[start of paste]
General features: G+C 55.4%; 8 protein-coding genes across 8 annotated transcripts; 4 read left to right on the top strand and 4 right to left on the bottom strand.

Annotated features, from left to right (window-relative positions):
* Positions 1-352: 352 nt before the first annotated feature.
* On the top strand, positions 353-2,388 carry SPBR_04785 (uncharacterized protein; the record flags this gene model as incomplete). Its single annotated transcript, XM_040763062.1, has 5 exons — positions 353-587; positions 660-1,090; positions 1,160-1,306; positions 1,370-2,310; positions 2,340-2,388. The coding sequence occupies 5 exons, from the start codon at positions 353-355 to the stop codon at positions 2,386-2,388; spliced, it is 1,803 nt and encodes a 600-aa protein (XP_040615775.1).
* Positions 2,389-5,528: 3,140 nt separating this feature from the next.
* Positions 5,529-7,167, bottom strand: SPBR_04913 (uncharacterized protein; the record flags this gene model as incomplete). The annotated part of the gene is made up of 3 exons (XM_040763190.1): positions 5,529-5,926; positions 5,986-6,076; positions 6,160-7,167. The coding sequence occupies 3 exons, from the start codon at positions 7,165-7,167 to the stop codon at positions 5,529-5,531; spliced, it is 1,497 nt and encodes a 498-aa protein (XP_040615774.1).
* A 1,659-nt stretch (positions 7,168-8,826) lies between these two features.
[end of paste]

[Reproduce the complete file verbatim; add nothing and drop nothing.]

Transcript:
General features: G+C 55.4%; 8 protein-coding genes across 8 annotated transcripts; 4 read left to right on the top strand and 4 right to left on the bottom strand.

Annotated features, from left to right (window-relative positions):
* Positions 1-352: 352 nt before the first annotated feature.
* On the top strand, positions 353-2,388 carry SPBR_04785 (uncharacterized protein; the record flags this gene model as incomplete). Its single annotated transcript, XM_040763062.1, has 5 exons — positions 353-587; positions 660-1,090; positions 1,160-1,306; positions 1,370-2,310; positions 2,340-2,388. The coding sequence occupies 5 exons, from the start codon at positions 353-355 to the stop codon at positions 2,386-2,388; spliced, it is 1,803 nt and encodes a 600-aa protein (XP_040615775.1).
* Positions 2,389-5,528: 3,140 nt separating this feature from the next.
* Positions 5,529-7,167, bottom strand: SPBR_04913 (uncharacterized protein; the record flags this gene model as incomplete). The annotated part of the gene is made up of 3 exons (XM_040763190.1): positions 5,529-5,926; positions 5,986-6,076; positions 6,160-7,167. The coding sequence occupies 3 exons, from the start codon at positions 7,165-7,167 to the stop codon at positions 5,529-5,531; spliced, it is 1,497 nt and encodes a 498-aa protein (XP_040615774.1).
* A 1,659-nt stretch (positions 7,168-8,826) lies between these two features.